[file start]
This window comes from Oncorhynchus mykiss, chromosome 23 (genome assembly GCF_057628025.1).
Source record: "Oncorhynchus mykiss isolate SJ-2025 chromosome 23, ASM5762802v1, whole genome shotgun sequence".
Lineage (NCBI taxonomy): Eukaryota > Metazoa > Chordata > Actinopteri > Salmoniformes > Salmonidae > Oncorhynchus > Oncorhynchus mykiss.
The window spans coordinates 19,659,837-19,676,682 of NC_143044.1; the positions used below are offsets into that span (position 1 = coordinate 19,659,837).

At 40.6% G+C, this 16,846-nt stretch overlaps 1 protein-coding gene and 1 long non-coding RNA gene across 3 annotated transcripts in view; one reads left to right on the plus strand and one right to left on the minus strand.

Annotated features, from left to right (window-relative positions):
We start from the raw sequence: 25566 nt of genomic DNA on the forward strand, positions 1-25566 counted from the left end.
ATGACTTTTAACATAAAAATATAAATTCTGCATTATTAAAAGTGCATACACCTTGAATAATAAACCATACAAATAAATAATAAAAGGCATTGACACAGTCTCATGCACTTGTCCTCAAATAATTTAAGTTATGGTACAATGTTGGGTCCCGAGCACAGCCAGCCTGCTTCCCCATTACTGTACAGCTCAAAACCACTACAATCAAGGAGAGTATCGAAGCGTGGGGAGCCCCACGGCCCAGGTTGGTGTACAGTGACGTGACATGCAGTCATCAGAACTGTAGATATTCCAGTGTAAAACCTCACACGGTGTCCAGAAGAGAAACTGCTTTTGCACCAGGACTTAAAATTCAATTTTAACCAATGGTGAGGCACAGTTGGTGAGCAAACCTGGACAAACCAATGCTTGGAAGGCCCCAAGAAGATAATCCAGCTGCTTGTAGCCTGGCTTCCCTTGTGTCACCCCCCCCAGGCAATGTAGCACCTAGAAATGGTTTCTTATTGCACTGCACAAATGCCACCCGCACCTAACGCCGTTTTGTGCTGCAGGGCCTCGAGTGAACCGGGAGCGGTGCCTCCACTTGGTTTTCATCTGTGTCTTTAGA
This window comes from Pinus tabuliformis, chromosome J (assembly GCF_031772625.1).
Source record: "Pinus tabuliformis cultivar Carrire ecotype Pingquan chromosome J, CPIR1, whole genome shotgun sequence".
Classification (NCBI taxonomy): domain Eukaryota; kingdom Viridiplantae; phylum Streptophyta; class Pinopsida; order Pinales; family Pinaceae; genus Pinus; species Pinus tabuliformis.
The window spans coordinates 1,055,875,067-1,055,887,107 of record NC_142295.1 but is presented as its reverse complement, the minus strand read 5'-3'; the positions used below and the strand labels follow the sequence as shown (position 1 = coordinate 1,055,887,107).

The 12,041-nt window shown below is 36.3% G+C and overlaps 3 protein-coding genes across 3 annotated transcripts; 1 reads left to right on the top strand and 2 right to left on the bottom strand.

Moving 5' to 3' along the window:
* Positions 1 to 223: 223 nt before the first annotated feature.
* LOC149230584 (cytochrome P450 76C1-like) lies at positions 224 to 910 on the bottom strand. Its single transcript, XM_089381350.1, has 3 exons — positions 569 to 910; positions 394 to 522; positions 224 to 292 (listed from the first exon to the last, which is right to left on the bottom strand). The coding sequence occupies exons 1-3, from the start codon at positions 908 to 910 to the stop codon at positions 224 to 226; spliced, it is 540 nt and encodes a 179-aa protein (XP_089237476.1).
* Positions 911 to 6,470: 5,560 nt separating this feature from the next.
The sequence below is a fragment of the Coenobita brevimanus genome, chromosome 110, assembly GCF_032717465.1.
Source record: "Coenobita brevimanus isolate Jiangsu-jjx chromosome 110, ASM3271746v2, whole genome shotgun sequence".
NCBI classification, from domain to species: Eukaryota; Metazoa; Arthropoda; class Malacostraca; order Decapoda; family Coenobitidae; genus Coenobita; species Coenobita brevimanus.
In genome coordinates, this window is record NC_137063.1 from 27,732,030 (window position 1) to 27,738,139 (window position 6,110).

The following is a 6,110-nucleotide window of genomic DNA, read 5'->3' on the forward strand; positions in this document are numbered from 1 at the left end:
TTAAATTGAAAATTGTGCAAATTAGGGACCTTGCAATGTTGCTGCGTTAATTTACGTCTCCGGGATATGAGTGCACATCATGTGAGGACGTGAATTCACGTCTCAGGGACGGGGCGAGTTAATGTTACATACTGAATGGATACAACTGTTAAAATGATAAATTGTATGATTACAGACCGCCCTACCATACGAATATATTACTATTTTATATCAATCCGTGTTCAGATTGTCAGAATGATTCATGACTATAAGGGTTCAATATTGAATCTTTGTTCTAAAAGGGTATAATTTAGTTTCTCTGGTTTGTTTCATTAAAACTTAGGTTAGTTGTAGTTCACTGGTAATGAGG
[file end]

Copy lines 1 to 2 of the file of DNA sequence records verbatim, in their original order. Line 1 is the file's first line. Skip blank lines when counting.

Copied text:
This window comes from Oncorhynchus mykiss, chromosome 23 (genome assembly GCF_057628025.1).
Source record: "Oncorhynchus mykiss isolate SJ-2025 chromosome 23, ASM5762802v1, whole genome shotgun sequence".